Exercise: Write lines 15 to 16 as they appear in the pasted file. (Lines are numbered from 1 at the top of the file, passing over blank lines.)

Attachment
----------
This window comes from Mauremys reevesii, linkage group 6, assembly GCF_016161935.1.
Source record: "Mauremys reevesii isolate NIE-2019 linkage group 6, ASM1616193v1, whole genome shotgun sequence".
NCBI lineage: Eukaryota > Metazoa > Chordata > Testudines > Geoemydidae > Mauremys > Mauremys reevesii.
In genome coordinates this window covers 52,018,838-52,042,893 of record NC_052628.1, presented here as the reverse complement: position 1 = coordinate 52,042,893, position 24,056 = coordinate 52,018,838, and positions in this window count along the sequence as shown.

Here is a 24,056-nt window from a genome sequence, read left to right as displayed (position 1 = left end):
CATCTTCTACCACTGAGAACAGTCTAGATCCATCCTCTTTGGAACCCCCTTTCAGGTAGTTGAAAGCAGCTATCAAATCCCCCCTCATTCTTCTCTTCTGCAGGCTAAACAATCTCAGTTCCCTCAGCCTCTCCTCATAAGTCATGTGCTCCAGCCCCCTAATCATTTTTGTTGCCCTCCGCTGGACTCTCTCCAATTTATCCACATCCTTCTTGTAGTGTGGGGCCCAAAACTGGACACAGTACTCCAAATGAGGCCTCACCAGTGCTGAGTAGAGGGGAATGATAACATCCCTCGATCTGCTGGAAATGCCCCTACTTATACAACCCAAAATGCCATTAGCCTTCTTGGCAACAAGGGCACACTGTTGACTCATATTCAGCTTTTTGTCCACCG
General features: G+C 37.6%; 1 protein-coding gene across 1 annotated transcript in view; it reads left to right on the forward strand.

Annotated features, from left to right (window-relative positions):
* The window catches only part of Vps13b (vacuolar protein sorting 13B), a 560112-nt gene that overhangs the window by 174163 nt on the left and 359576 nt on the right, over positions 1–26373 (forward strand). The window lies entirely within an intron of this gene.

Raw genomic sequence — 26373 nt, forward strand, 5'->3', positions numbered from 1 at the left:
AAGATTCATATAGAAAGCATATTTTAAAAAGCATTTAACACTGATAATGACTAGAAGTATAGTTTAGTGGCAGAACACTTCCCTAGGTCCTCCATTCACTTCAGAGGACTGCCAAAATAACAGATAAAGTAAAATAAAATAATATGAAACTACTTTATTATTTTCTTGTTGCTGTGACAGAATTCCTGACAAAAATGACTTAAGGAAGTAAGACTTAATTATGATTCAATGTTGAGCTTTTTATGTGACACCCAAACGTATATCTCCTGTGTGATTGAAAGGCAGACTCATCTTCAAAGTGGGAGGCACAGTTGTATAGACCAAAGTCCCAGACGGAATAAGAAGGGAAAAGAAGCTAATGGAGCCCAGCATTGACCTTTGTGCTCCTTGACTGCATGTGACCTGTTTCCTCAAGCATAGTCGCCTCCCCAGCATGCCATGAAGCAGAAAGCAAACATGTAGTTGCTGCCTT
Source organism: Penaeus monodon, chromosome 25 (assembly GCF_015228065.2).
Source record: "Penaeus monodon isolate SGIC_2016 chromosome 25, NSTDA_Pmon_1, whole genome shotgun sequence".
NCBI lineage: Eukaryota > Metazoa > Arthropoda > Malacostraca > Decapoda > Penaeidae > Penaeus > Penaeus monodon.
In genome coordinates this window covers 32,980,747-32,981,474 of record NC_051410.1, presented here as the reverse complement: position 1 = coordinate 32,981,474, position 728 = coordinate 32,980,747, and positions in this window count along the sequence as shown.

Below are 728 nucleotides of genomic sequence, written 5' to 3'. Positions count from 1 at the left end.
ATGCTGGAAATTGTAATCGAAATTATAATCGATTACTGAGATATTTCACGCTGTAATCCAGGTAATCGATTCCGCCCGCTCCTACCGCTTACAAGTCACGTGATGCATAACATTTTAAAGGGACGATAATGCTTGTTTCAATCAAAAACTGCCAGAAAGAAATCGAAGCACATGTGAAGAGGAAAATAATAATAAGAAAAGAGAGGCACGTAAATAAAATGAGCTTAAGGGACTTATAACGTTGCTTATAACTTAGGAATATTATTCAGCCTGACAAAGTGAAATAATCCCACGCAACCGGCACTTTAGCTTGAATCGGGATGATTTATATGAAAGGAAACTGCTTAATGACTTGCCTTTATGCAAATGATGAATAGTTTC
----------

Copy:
In genome coordinates this window covers 32,980,747-32,981,474 of record NC_051410.1, presented here as the reverse complement: position 1 = coordinate 32,981,474, position 728 = coordinate 32,980,747, and positions in this window count along the sequence as shown.

Below are 728 nucleotides of genomic sequence, written 5' to 3'. Positions count from 1 at the left end.